Two named to county's hall of fame
By Phyllis Moore
Published in News on October 31, 2010 1:50 AM
Two former residents of Goldsboro were memorialized Saturday night as part of the Wayne County Museum Wall of Fame and a third was honored with the unveiling of a portrait.
Willis Casey and George C. Royall were inducted for their many contributions to the community, along with Mary Johnstone, who was instrumental in the organization of the museum, where she met husband Andy during World War II when the building served as the USO.
Casey, born in Goldsboro in 1920, was swimming coach at N.C. State University for 21 years. In 1943 his team won the National AAU outdoor event. The school's aquatics center is named for him and he is a member of the North Carolina Sports Hall of Fame.
Casey died in 1992.
Edwin Shumate paid tribute to his lifelong friend.
He called Casey an innovator" who developed the current model for athletic administration when he served as athletic director for N.C. State University.
"In the '30s Willis and I both came along in poor times and ran into the Depression," he recalled. "We all met at the Community Building. Willis and I swam together in high school. We were state high school champions for three years. The fourth year they closed the Community Building for lack of coal."
Casey contracted tuberculosis and the two lost contact for several years. But when they reconnected, Shumate said he was impressed with all his friend went on to accomplish.
"In 1944, he served as assistant to varsity coach Dick Jamerson at UNC-Chapel Hill, being the youngest coach to serve in that position," he said. "In 1946, he started his association with N.C. State University, serving as coach of the swim team. He won 11 conference titles and produced 33 All-American swimmers. He was named Wolfpack athletic director in 1969 and served in that capacity until 1986."
All told, Casey devoted 40 years of service at N.C. State, Shumate said, bringing the state program to national prominence.
"I can't think of a person more qualified for this honor," Shumate said.
Pamela Lawrence spoke about Royall, her great-uncle, who was born in Goldsboro in 1860 and died in 1943.
"He grew up in one of those large houses on South Center Street, between Spruce and Pine," she said. "He finished school at 17 and became a teacher. But at 18, he became the local representative of the three railroads that ran through Goldsboro, a position he held for 20 years."
At 21, Royall and John L. Borden organized Royall and Borden Manufacturing Co., which lasted for more than 50 years, making furniture, felt and mattresses.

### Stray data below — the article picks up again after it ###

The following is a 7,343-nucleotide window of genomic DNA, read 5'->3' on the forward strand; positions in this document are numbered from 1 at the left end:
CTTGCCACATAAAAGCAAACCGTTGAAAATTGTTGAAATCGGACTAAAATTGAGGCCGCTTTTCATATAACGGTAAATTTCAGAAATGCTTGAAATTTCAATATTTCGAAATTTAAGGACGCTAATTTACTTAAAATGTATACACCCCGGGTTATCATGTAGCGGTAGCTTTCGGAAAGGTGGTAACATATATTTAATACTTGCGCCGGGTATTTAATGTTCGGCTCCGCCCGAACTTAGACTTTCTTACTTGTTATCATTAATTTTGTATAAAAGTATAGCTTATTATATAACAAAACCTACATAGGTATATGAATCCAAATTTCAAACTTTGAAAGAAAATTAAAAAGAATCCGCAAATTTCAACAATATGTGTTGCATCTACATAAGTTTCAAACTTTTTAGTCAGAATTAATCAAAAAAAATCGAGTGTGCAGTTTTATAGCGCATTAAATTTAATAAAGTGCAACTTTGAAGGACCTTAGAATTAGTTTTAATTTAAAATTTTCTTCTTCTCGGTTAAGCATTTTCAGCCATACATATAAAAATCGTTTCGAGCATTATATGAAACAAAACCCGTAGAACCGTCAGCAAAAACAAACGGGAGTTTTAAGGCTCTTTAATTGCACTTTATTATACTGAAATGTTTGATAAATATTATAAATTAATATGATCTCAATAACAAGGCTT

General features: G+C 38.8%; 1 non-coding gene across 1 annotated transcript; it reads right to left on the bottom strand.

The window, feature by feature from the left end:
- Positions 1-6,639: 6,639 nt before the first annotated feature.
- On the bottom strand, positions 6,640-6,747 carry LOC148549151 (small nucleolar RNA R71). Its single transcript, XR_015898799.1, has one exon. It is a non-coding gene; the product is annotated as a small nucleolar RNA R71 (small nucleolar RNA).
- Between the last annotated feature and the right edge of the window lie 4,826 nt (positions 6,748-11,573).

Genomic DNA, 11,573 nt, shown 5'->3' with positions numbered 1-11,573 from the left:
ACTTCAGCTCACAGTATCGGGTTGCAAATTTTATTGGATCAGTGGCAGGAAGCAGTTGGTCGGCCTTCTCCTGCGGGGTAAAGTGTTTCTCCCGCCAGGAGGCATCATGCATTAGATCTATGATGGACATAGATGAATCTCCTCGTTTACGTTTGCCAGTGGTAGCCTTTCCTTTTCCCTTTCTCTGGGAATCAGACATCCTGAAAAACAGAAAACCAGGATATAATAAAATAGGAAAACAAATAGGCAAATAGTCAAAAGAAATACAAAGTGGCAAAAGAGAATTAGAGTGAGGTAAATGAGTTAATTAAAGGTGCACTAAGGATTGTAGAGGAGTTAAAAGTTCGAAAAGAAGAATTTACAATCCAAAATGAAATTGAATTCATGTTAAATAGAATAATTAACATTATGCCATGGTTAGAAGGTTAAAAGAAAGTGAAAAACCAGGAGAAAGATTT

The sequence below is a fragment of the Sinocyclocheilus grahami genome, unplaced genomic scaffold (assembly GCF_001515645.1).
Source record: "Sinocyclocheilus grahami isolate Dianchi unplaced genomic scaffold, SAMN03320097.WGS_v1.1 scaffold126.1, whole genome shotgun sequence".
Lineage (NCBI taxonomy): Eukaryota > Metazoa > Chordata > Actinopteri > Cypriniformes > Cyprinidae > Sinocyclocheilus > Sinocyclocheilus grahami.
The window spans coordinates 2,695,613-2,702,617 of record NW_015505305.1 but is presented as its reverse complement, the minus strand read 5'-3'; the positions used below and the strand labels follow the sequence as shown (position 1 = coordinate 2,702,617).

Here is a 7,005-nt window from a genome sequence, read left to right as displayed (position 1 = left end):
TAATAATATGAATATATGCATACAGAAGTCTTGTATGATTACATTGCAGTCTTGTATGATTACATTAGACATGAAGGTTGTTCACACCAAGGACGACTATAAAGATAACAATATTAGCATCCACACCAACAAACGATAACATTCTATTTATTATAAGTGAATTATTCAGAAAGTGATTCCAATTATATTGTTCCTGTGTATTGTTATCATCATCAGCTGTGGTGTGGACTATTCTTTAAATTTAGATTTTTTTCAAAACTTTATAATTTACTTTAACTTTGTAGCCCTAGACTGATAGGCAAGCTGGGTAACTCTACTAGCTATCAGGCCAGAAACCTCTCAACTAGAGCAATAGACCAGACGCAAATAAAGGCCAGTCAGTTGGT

Royall accomplished much for his community, Mrs. Lawrence said. He was one of the organizers of the city Chamber of Commerce and served as its first president. He was a Goldsboro alderman and mayor pro tem and a member of the board of trustees of the old Goldsboro Hospital, serving as chairman for 15 yeas. He also was founder and president of the Argus Publishing Company and the Goldsboro Daily Argus, which preceded the News-Argus.
"I don't know how he had time to do anything else, but he did," she said. "He was also quite a family man ... and his family is all very proud that Goldsboro is giving him this honor and I am, too."
Nancy Delia spoke about Mrs. Johnstone, her longtime friend and neighbor. She recalled how the couple had met at the museum building while Mary served as a volunteer with the USO.
"The Women's Club building remained a site for the Wayne County Museum. Andy and Mary were very active in raising money for the project," she said.
Andy died in 1992 and his wife remained a staunch supporter of the historic district of Goldsboro, especially the Paramount Theatre.
"She cried when she saw the theater burn down," Mrs. Delia said. "She watched from her bathroom window."
Sue Schell said she met Mrs. Johnstone in 1975 when Mrs. Schell first moved here.
"I said when she died, 'The history of Wayne County just left.' She knew about all the houses," she said, adding that her friend was also responsible for the book "Heritage of Wayne County," published in 1982.
Jane Rustin, librarian at Wayne County Public Library, said she also had the privilege of knowing Mrs. Johnstone.
"She was the kindest person I think I ever met. She just exuded kindness and warmth," she said.
"And she'd have smiled to think her friend Zeno Spence painted a portrait of her and that it was hung in the building where she and Andy courted almost 70 years ago," added Mrs. Delia.
The painting will permanently be displayed at the museum entrance, announced museum Director Terry Williams.
At the program's conclusion, Mrs. Rustin called it a "great day."
"This is what the museum is all about and what history is all about, people's stories," she said. "This is really an appropriate time to recognize those people who made such strong contributions. It's wonderful that we have two worthy additions (for the Wall of Fame). We know how important these folks are and how vital they are to understand who we are today, so that we will remember and they will be remembered and will hang on that wall for a long time."